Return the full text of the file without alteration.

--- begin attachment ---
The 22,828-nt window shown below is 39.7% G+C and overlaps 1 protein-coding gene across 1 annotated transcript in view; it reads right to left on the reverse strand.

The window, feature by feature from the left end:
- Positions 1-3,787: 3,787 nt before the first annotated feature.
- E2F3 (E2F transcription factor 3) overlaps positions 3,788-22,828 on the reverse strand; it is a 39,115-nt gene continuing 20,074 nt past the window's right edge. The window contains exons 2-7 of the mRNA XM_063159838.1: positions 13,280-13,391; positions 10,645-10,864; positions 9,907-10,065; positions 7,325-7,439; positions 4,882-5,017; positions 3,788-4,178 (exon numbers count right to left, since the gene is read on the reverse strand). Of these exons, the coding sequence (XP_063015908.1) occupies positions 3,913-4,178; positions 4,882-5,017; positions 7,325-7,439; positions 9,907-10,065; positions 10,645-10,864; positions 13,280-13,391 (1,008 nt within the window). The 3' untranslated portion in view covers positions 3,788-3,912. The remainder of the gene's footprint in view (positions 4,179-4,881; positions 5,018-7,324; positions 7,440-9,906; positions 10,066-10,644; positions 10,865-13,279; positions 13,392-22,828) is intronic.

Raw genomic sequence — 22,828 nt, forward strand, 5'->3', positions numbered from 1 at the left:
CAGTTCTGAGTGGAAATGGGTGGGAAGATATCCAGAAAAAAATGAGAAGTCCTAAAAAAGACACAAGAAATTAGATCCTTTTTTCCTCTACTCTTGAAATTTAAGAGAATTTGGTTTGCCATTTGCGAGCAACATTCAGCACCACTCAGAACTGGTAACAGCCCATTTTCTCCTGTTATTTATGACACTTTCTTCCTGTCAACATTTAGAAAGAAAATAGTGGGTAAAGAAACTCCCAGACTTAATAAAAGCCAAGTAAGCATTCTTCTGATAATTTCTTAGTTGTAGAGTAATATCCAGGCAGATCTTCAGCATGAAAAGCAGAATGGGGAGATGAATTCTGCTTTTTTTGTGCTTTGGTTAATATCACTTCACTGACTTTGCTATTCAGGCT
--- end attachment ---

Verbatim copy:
The 22,828-nt window shown below is 39.7% G+C and overlaps 1 protein-coding gene across 1 annotated transcript in view; it reads right to left on the reverse strand.

The window, feature by feature from the left end:
- Positions 1-3,787: 3,787 nt before the first annotated feature.
- E2F3 (E2F transcription factor 3) overlaps positions 3,788-22,828 on the reverse strand; it is a 39,115-nt gene continuing 20,074 nt past the window's right edge. The window contains exons 2-7 of the mRNA XM_063159838.1: positions 13,280-13,391; positions 10,645-10,864; positions 9,907-10,065; positions 7,325-7,439; positions 4,882-5,017; positions 3,788-4,178 (exon numbers count right to left, since the gene is read on the reverse strand). Of these exons, the coding sequence (XP_063015908.1) occupies positions 3,913-4,178; positions 4,882-5,017; positions 7,325-7,439; positions 9,907-10,065; positions 10,645-10,864; positions 13,280-13,391 (1,008 nt within the window). The 3' untranslated portion in view covers positions 3,788-3,912. The remainder of the gene's footprint in view (positions 4,179-4,881; positions 5,018-7,324; positions 7,440-9,906; positions 10,066-10,644; positions 10,865-13,279; positions 13,392-22,828) is intronic.

Raw genomic sequence — 22,828 nt, forward strand, 5'->3', positions numbered from 1 at the left:
CAGTTCTGAGTGGAAATGGGTGGGAAGATATCCAGAAAAAAATGAGAAGTCCTAAAAAAGACACAAGAAATTAGATCCTTTTTTCCTCTACTCTTGAAATTTAAGAGAATTTGGTTTGCCATTTGCGAGCAACATTCAGCACCACTCAGAACTGGTAACAGCCCATTTTCTCCTGTTATTTATGACACTTTCTTCCTGTCAACATTTAGAAAGAAAATAGTGGGTAAAGAAACTCCCAGACTTAATAAAAGCCAAGTAAGCATTCTTCTGATAATTTCTTAGTTGTAGAGTAATATCCAGGCAGATCTTCAGCATGAAAAGCAGAATGGGGAGATGAATTCTGCTTTTTTTGTGCTTTGGTTAATATCACTTCACTGACTTTGCTATTCAGGCT